• Finally, -all tells the server that addresses not listed in the SPF record is not authorized to send emails and should be rejected.
    • Alternative options here include ~all, which states that unlisted emails will be marked as insecure or spam but still accepted, and, less commonly, +all, which signifies that any server can send emails on behalf of your domain.

While the example used in this article is fairly straightforward, SPF records can certainly be more complex. For that reason, there are just a few things to keep in mind to ensure SPF records are valid during the configuration stage.

Consider the following:
  • There cannot be more than one SPF record associated with a domain.
  • The record must end with the all component or include a redirect: component (which indicates that the SPF record is hosted by another domain).
  • An SPF record cannot contain uppercase characters.

Check out the official SPF record documentation for more information.

How DNS SPF Records Is Used In Daily Activities

There are many reasons domain operators use SPF records:

  • Preventing attacks: If emails are not authenticated, companies and email recipients are at risk for Phishing attacks, spam emails, and email spoofing. With SPF records, it is harder for attackers to imitate a domain, reducing the likelihood of these attacks.
  • Improving email deliverability: Domains without a published SPF record may have their emails bounce or be marked as spam. Over time, bounced emails or emails marked as spam can hurt a domain’s ability to reach its audience’s inboxes, compromising efforts to communicate with customers, employees, and other entities.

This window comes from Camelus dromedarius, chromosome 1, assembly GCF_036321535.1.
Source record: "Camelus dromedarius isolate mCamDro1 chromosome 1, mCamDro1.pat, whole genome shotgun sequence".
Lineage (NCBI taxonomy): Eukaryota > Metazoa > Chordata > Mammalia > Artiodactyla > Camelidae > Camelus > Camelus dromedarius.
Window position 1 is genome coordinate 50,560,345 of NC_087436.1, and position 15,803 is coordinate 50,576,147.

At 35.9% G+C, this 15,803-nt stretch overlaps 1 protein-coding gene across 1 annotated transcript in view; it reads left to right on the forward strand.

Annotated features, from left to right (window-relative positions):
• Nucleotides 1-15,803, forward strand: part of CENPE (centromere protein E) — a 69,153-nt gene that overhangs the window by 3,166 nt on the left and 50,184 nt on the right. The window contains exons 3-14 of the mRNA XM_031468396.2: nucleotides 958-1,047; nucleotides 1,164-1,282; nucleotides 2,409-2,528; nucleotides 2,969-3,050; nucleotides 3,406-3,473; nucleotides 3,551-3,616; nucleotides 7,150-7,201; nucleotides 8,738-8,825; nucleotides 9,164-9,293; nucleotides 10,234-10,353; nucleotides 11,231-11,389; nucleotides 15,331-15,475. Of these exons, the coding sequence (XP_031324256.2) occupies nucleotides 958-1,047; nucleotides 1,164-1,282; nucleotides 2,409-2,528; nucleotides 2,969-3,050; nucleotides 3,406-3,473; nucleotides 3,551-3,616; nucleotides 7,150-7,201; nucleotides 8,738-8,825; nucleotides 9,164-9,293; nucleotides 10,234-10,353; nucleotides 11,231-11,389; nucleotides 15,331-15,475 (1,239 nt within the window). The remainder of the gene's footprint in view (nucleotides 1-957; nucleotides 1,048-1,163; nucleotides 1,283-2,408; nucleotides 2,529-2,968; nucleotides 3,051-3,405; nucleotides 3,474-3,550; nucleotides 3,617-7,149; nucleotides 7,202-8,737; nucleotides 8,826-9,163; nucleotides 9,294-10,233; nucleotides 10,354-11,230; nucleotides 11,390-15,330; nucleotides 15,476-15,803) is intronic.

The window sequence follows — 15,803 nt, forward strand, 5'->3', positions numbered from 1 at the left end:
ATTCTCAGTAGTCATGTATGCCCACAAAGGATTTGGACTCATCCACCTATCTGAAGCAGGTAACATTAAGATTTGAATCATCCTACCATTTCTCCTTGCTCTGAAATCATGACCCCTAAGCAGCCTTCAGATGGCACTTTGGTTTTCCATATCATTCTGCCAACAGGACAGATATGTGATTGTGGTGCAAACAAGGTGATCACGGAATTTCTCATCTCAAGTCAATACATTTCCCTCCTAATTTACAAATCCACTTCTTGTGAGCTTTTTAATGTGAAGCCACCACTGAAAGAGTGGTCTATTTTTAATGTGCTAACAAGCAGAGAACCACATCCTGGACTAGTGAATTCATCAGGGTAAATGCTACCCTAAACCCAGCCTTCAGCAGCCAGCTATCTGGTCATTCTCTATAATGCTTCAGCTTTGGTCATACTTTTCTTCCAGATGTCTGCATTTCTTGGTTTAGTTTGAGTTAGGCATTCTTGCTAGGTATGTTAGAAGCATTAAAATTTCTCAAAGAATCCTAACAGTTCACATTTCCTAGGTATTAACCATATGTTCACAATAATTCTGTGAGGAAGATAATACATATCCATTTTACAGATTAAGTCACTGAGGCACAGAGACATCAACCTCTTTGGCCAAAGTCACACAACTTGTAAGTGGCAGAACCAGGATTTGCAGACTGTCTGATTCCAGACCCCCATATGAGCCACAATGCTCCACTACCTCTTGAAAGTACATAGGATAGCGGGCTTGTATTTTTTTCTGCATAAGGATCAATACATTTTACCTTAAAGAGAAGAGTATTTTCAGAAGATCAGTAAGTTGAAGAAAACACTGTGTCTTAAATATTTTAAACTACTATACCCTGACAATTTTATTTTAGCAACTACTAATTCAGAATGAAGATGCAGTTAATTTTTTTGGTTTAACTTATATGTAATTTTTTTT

• DMARC compliance: DMARC is an email validation system that helps ensure that emails are sent only by authorized users. DMARC policies dictate what servers should do with emails that fail SPF and DKIM checks. Based on the DMARC policy instructions, those emails will either be marked as spam, rejected, or delivered as normal. Domain administrators receive reports about their email activity that help them make adjustments to their policy.

The Cloudflare Email Security DNS Wizard makes it simple to set up the correct DNS TXT records and block spammers from using a domain. Read more about the Wizard here.

Summary Thoughts:

It’s, important to realize, that domains that do not send emails can still be used in email spoofing or phishing attacks, but there are specific types of DNS Text (TXT) records that can be used to stifle attackers. Each of these records sets rules for how unauthorized emails should be treated by mail servers, making it harder for attackers to exploit these domains.

For such reasons, a DNS TXT Record allows domain administrators to enter text into the Domain Name System (DNS). DNS TXT records are used for processes like email authentication because they can store important information that servers can use to confirm whether or not a domain has authorized an email sender to send messages on its behalf.

Examples of domains that do not send emails include domains purchased to protect a brand name or for a future business. Defunct, legacy domains also have no reason to send emails and could benefit from these types of records.